Classical Approaches to the Study of Drug–Receptor Interactions 33 FIGURE 1.11 A model to show the influence of a ligand, L, on the equilibrium between the active and inactive forms of a constitutively active receptor, R. Note that if L, R, and LR are in equilibrium, and likewise L, R* and LR*, then the same must hold for LR and LR* (see Appendix 1.6B (Section 184.108.40.206) for further explanation). with what has been learned about how ion channels work, is that such receptors can isomerize spontaneously to and from an active form: R R* ( inactive) ( active) In principle, both forms could combine with agonist, or indeed with any ligand, L, with affinity, as illustrated in Figure 1.11. Suppose that L combines only with the inactive, R, form. Then the presence of L, by promoting the formation of LR at the expense of the other species, will reduce the proportion of receptors in the active, R*, state. L is said to be an inverse agonist or negative antagonist and to possess negative efficacy. If, in contrast, L combines with the R* form alone, it will act as a conventional or positive agonist of very high intrinsic efficacy. Exploring the scheme further, a partial agonist will bind to both R and R* but with some preferential affinity for one or the other of the two states. If the preference is for R, the ligand will be a partial inverse agonist, as its presence will reduce the number of receptors in the active state, though not to zero. As shown in Section 1.10 (see the solution to Problem 1.4), application of the law of mass action to the scheme of Figure 1.11 provides the following expression for the fraction of receptors in the active state (i.e., p R* + p LR*) at equilibrium: p active E L KL E 1+ * K [L] 0 = ⎛ [ ] + ⎞ ⎜ 1 ⎜ ⎟ 0 + ⎜ ⎟ ⎜ ⎟ ⎝ ⎠ (1.39) * Here, the equilibrium constant E0 is defined by pR*/pR, KL by [L]pR/pLR, and KL by [L]pR*/pLR*. Figure 1.12 plots this relationship for three hypothetical ligands that differ in their relative affinities for the active and the inactive states of the receptor. The term α has been used to express the ratio * of KL to KL. When α = 0.1, the ligand is an inverse agonist; whereas when α = 100, it is a conventional agonist. In the third example, with a ligand that shows no selectivity between the active and inactive forms of the receptor (α = 1), the proportion of active receptors remains unchanged as [L] (and therefore receptor occupancy) is increased. Such a ligand, however, will reduce the action of either a conventional or an inverse agonist, and so in effect is an antagonist. More precisely, it is a neutral competitive antagonist. If large L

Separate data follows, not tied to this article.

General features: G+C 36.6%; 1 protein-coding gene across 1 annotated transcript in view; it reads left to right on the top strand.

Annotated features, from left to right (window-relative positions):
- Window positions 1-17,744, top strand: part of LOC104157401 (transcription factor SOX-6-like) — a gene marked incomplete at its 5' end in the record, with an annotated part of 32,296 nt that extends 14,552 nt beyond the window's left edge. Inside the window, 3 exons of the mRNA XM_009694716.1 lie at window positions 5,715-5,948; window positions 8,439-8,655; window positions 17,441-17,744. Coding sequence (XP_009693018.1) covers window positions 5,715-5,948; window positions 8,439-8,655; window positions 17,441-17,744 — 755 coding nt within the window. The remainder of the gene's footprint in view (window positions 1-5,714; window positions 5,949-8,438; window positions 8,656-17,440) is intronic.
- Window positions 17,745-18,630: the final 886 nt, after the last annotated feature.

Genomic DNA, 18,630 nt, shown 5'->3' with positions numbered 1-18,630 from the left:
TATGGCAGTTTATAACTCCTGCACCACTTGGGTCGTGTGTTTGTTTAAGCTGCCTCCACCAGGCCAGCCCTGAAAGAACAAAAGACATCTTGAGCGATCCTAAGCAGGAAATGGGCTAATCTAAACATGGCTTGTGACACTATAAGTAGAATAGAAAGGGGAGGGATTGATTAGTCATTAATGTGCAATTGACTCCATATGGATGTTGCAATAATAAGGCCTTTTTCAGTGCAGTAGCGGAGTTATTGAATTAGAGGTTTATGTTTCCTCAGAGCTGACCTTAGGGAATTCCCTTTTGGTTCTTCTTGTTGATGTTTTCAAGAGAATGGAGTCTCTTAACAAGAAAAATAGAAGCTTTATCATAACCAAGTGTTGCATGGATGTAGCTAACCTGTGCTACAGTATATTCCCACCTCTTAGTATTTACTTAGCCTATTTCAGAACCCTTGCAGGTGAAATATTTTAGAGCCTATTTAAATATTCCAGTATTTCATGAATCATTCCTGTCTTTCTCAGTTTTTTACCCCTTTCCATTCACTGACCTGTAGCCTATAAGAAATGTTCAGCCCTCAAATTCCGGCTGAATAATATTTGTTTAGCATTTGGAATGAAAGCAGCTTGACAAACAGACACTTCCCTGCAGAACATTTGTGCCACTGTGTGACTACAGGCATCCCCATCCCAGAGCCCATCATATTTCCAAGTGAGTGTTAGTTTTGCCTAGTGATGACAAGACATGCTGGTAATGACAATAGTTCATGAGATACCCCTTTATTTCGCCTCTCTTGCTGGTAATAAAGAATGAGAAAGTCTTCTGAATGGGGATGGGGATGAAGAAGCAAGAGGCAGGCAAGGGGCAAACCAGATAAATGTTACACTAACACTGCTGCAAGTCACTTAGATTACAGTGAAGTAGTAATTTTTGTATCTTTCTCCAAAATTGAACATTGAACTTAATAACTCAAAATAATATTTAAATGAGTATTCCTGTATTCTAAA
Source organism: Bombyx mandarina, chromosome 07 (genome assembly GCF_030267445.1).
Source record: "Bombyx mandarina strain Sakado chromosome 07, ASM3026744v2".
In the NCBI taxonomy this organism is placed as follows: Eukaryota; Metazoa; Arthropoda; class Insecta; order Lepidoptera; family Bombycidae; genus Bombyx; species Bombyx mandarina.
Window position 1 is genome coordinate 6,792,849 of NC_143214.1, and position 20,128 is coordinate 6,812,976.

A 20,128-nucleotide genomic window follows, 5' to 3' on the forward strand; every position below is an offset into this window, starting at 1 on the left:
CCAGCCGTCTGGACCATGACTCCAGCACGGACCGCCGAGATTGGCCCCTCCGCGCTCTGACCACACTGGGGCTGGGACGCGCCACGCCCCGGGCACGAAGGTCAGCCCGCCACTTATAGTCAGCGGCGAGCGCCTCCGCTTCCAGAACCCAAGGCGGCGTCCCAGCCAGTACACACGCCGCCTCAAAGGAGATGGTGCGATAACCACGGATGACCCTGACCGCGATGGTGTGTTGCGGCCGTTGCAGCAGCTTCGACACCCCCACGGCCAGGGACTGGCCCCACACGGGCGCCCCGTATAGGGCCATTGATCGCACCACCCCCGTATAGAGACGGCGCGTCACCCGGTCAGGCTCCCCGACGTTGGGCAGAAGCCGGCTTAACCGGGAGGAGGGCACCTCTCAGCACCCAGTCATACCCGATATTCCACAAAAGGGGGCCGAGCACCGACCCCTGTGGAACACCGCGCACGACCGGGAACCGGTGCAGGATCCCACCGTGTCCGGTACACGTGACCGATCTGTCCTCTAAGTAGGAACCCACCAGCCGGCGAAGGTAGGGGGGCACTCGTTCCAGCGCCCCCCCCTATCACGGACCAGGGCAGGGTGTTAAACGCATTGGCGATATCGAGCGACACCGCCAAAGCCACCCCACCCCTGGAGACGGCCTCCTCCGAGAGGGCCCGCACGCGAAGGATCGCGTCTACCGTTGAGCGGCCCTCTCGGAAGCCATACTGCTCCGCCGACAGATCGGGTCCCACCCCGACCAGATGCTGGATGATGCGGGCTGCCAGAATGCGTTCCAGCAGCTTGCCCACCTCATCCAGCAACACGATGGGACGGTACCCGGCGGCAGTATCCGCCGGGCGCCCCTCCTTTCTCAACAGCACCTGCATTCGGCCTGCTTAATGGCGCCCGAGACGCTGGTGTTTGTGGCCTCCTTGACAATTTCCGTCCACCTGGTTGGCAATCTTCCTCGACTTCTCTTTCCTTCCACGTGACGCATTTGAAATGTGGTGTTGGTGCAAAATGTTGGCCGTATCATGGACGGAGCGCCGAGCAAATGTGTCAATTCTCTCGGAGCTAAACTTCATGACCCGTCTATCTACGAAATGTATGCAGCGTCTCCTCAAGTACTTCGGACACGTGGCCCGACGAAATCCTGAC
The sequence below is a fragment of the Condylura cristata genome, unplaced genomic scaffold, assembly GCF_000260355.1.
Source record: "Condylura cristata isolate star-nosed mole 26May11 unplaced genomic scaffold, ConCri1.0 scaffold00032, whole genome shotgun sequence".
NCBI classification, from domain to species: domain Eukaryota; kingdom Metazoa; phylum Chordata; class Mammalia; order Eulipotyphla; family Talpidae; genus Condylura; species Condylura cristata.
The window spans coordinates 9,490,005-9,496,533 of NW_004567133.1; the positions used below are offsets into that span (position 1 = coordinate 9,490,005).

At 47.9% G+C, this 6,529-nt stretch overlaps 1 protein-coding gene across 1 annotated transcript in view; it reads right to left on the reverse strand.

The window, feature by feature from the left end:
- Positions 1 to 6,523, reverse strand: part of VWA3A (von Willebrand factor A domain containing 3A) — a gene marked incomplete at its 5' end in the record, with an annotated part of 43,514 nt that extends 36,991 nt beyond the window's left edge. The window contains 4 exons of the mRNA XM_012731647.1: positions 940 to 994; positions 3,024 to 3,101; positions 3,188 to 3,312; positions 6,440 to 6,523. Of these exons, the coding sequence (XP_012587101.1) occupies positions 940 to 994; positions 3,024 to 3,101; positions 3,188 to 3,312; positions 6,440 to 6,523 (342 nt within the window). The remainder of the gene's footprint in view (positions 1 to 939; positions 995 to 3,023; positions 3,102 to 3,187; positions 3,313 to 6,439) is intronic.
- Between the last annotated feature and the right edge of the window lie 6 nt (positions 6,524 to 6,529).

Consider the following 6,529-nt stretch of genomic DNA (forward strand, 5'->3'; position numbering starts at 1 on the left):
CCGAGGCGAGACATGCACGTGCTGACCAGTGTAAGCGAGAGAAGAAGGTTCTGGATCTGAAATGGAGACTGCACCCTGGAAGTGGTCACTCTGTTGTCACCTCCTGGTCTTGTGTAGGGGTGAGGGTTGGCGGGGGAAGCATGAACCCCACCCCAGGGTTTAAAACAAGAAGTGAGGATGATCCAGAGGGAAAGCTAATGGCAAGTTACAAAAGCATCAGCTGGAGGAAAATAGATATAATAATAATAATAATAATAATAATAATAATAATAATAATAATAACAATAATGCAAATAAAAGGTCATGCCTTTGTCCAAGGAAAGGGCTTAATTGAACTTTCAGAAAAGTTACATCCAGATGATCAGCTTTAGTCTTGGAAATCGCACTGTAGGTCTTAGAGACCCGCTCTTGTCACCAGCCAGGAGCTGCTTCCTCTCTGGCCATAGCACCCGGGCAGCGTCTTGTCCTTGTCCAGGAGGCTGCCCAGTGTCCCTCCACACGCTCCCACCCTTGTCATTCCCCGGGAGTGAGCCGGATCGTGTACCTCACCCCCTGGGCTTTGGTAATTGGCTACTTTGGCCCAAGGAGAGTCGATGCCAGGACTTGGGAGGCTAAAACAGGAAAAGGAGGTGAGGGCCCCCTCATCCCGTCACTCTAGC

34 Textbook of ReceptorPharmacology, Second Edition FIGURE 1.12 The relationship between the total fraction of receptors in the active state (pR* + pAR*) and ligand concentration ([L]) for a constitutively active receptor. The curve has been drawn according to Eq. * (1.39), using the following values: E0 = 0.2, KL = 200 nM, α = KL/ K = 0.1, 1, and 100, as shown. Note that L on this model some of the receptors (a fraction given by E0/(1 + E0) = 0.167) are active in the absence of ligand. numbers of competitive antagonists of the same pharmacological class (e.g., β-adrenoceptor blockers) are carefully tested on a tissue or cell line showing constitutive activity, some will be found to cause a small increase in basal activity. They are, in effect, weak conventional partial agonists. Others will reduce the basal activity and so may be inverse agonists with what could be a substantial degree of negative efficacy.* Few of the set can be expected to have exactly the same affinity for the active and inactive forms of the receptor and so be neutral antagonists. However, some compounds of this kind have been identified, and Figure 1.13 illustrates the effect of one on the response to both a conventional and an inverse agonist acting on 5HT 1A receptors expressed in a cell line. As with the experiments of Figure 1.13, constitutive activity is often investigated in cultured cell lines that do not normally express the receptor to be examined but have been made to do so by transfection with the gene coding for either the native receptor or a mutated variant of it. The number of receptors per cell (receptor density) may be much greater in these circumstances than in cells that express the receptors naturally. While overexpression of this kind has the great advantage that small degrees of constitutive activity can be detected and studied, it is worth noting that constitutive activity is often much less striking in situ than in transfected cells. Hence, the partial agonist action (conventional or inverse) of an antagonist may be much less marked, or even negligible, when studied in an intact tissue so that simple competitive antagonism is observed, as described in Section 1.5. Nevertheless, the evidence that some receptors have sufficient constitutive activity to influence cell function in vivo even in the absence of agonist makes it necessary to extend the simple models already considered for the activation of G-protein-coupled receptors. In principle, the receptor can now exist in no less than eight different conditions (R, R*, LR, LR*, RG, R*G, LRG, LR*G), which is best represented graphically as a cube with one of the conditions at each vertex (see Figure 1.14). The calculation of the proportions of activated and occupied receptors is straightforward, if lengthy (see the answer to Problem 1.5 in Section 1.10). Finding the proportion in the active form is more difficult if the supply of G-protein is limited but can be done using numerical methods. * The possibility that the depression in basal activity may have some other explanation (e.g., an inhibitory action on one or more of the events that follow receptor activation) should not be overlooked.